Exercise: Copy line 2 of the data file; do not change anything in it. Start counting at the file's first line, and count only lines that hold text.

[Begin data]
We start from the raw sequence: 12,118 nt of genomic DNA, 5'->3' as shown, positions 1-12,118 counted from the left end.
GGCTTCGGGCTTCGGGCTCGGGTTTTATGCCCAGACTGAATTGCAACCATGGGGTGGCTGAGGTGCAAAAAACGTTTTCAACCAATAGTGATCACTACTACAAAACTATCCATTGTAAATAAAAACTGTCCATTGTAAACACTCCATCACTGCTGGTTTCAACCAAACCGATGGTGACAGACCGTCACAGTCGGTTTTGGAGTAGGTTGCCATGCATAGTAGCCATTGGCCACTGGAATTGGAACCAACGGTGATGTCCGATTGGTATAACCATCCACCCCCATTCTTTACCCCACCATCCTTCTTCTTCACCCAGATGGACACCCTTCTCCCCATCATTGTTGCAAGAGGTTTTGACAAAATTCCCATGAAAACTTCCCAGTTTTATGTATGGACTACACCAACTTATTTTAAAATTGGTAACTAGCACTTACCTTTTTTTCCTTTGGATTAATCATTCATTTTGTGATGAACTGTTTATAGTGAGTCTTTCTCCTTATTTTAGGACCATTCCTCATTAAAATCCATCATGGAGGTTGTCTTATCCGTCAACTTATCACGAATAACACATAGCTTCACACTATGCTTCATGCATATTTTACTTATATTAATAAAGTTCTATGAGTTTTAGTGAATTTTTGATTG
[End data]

GGCTTCGGGCTTCGGGCTCGGGTTTTATGCCCAGACTGAATTGCAACCATGGGGTGGCTGAGGTGCAAAAAACGTTTTCAACCAATAGTGATCACTACTACAAAACTATCCATTGTAAATAAAAACTGTCCATTGTAAACACTCCATCACTGCTGGTTTCAACCAAACCGATGGTGACAGACCGTCACAGTCGGTTTTGGAGTAGGTTGCCATGCATAGTAGCCATTGGCCACTGGAATTGGAACCAACGGTGATGTCCGATTGGTATAACCATCCACCCCCATTCTTTACCCCACCATCCTTCTTCTTCACCCAGATGGACACCCTTCTCCCCATCATTGTTGCAAGAGGTTTTGACAAAATTCCCATGAAAACTTCCCAGTTTTATGTATGGACTACACCAACTTATTTTAAAATTGGTAACTAGCACTTACCTTTTTTTCCTTTGGATTAATCATTCATTTTGTGATGAACTGTTTATAGTGAGTCTTTCTCCTTATTTTAGGACCATTCCTCATTAAAATCCATCATGGAGGTTGTCTTATCCGTCAACTTATCACGAATAACACATAGCTTCACACTATGCTTCATGCATATTTTACTTATATTAATAAAGTTCTATGAGTTTTAGTGAATTTTTGATTG